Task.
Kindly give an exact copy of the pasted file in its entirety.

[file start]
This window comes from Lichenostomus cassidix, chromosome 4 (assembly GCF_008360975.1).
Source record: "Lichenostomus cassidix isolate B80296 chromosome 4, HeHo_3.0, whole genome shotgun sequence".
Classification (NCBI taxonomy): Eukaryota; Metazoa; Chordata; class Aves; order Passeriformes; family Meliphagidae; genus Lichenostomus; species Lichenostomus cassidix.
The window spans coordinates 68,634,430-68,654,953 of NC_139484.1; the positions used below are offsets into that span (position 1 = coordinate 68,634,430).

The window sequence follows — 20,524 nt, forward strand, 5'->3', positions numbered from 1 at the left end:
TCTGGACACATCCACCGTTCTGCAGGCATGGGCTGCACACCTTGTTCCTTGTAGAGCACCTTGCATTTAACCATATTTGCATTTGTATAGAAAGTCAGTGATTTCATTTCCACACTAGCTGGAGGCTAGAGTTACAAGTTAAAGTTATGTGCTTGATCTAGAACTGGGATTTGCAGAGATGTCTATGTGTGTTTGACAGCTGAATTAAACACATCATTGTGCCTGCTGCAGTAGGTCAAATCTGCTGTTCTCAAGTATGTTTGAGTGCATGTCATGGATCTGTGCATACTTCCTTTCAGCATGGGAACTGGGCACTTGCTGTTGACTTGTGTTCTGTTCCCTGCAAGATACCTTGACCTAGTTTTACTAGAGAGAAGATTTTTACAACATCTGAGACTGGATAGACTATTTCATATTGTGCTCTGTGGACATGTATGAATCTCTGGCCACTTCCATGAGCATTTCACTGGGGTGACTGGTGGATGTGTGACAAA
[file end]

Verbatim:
This window comes from Lichenostomus cassidix, chromosome 4 (assembly GCF_008360975.1).
Source record: "Lichenostomus cassidix isolate B80296 chromosome 4, HeHo_3.0, whole genome shotgun sequence".
Classification (NCBI taxonomy): Eukaryota; Metazoa; Chordata; class Aves; order Passeriformes; family Meliphagidae; genus Lichenostomus; species Lichenostomus cassidix.
The window spans coordinates 68,634,430-68,654,953 of NC_139484.1; the positions used below are offsets into that span (position 1 = coordinate 68,634,430).

The window sequence follows — 20,524 nt, forward strand, 5'->3', positions numbered from 1 at the left end:
TCTGGACACATCCACCGTTCTGCAGGCATGGGCTGCACACCTTGTTCCTTGTAGAGCACCTTGCATTTAACCATATTTGCATTTGTATAGAAAGTCAGTGATTTCATTTCCACACTAGCTGGAGGCTAGAGTTACAAGTTAAAGTTATGTGCTTGATCTAGAACTGGGATTTGCAGAGATGTCTATGTGTGTTTGACAGCTGAATTAAACACATCATTGTGCCTGCTGCAGTAGGTCAAATCTGCTGTTCTCAAGTATGTTTGAGTGCATGTCATGGATCTGTGCATACTTCCTTTCAGCATGGGAACTGGGCACTTGCTGTTGACTTGTGTTCTGTTCCCTGCAAGATACCTTGACCTAGTTTTACTAGAGAGAAGATTTTTACAACATCTGAGACTGGATAGACTATTTCATATTGTGCTCTGTGGACATGTATGAATCTCTGGCCACTTCCATGAGCATTTCACTGGGGTGACTGGTGGATGTGTGACAAA